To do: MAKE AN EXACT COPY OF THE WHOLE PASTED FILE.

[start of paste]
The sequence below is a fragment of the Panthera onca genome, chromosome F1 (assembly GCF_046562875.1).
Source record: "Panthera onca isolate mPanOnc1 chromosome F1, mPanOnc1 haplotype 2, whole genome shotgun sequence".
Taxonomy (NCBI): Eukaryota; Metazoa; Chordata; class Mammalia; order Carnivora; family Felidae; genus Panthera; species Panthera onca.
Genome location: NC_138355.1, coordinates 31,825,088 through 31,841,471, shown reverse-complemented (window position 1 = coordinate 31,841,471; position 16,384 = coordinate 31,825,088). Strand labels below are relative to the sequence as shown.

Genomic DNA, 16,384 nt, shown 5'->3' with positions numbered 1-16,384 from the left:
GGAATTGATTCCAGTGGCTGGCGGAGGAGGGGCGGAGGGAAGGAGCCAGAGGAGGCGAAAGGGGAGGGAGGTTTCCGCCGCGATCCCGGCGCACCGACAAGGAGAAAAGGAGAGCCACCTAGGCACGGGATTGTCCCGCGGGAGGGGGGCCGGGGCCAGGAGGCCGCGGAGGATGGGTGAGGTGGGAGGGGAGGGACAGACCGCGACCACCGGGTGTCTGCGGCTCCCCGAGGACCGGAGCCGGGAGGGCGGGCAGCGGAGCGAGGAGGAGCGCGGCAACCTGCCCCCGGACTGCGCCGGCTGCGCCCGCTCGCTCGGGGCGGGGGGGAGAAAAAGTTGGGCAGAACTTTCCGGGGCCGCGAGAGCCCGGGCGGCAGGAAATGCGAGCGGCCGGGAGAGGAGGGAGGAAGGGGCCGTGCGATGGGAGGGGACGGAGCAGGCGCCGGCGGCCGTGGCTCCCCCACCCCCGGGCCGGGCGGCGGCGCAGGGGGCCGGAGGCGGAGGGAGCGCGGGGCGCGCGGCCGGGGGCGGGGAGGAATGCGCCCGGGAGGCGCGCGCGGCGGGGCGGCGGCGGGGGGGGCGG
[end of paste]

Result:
The sequence below is a fragment of the Panthera onca genome, chromosome F1 (assembly GCF_046562875.1).
Source record: "Panthera onca isolate mPanOnc1 chromosome F1, mPanOnc1 haplotype 2, whole genome shotgun sequence".
Taxonomy (NCBI): Eukaryota; Metazoa; Chordata; class Mammalia; order Carnivora; family Felidae; genus Panthera; species Panthera onca.
Genome location: NC_138355.1, coordinates 31,825,088 through 31,841,471, shown reverse-complemented (window position 1 = coordinate 31,841,471; position 16,384 = coordinate 31,825,088). Strand labels below are relative to the sequence as shown.

Genomic DNA, 16,384 nt, shown 5'->3' with positions numbered 1-16,384 from the left:
GGAATTGATTCCAGTGGCTGGCGGAGGAGGGGCGGAGGGAAGGAGCCAGAGGAGGCGAAAGGGGAGGGAGGTTTCCGCCGCGATCCCGGCGCACCGACAAGGAGAAAAGGAGAGCCACCTAGGCACGGGATTGTCCCGCGGGAGGGGGGCCGGGGCCAGGAGGCCGCGGAGGATGGGTGAGGTGGGAGGGGAGGGACAGACCGCGACCACCGGGTGTCTGCGGCTCCCCGAGGACCGGAGCCGGGAGGGCGGGCAGCGGAGCGAGGAGGAGCGCGGCAACCTGCCCCCGGACTGCGCCGGCTGCGCCCGCTCGCTCGGGGCGGGGGGGAGAAAAAGTTGGGCAGAACTTTCCGGGGCCGCGAGAGCCCGGGCGGCAGGAAATGCGAGCGGCCGGGAGAGGAGGGAGGAAGGGGCCGTGCGATGGGAGGGGACGGAGCAGGCGCCGGCGGCCGTGGCTCCCCCACCCCCGGGCCGGGCGGCGGCGCAGGGGGCCGGAGGCGGAGGGAGCGCGGGGCGCGCGGCCGGGGGCGGGGAGGAATGCGCCCGGGAGGCGCGCGCGGCGGGGCGGCGGCGGGGGGGGCGG